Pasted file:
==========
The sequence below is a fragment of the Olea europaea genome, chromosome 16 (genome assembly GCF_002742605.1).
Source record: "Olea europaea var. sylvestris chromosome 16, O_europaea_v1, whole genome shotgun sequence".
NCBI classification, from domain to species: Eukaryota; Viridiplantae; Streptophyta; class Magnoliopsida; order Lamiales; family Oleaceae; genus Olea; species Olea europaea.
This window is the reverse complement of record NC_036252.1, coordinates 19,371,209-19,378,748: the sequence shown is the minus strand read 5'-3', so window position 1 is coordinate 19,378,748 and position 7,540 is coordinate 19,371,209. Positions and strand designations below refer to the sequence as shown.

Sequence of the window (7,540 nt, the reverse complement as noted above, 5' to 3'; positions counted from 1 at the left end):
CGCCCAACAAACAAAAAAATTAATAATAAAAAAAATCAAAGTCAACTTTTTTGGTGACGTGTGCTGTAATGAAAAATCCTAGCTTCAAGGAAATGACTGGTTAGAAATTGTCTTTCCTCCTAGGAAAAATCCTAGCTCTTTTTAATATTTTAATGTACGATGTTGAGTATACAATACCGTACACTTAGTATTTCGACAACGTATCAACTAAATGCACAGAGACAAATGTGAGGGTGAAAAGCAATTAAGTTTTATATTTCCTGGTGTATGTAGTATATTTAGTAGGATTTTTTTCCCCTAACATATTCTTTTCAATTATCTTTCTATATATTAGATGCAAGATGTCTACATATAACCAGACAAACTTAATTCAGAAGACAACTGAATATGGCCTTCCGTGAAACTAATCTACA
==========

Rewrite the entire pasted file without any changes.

The sequence below is a fragment of the Olea europaea genome, chromosome 16 (genome assembly GCF_002742605.1).
Source record: "Olea europaea var. sylvestris chromosome 16, O_europaea_v1, whole genome shotgun sequence".
NCBI classification, from domain to species: Eukaryota; Viridiplantae; Streptophyta; class Magnoliopsida; order Lamiales; family Oleaceae; genus Olea; species Olea europaea.
This window is the reverse complement of record NC_036252.1, coordinates 19,371,209-19,378,748: the sequence shown is the minus strand read 5'-3', so window position 1 is coordinate 19,378,748 and position 7,540 is coordinate 19,371,209. Positions and strand designations below refer to the sequence as shown.

Sequence of the window (7,540 nt, the reverse complement as noted above, 5' to 3'; positions counted from 1 at the left end):
CGCCCAACAAACAAAAAAATTAATAATAAAAAAAATCAAAGTCAACTTTTTTGGTGACGTGTGCTGTAATGAAAAATCCTAGCTTCAAGGAAATGACTGGTTAGAAATTGTCTTTCCTCCTAGGAAAAATCCTAGCTCTTTTTAATATTTTAATGTACGATGTTGAGTATACAATACCGTACACTTAGTATTTCGACAACGTATCAACTAAATGCACAGAGACAAATGTGAGGGTGAAAAGCAATTAAGTTTTATATTTCCTGGTGTATGTAGTATATTTAGTAGGATTTTTTTCCCCTAACATATTCTTTTCAATTATCTTTCTATATATTAGATGCAAGATGTCTACATATAACCAGACAAACTTAATTCAGAAGACAACTGAATATGGCCTTCCGTGAAACTAATCTACA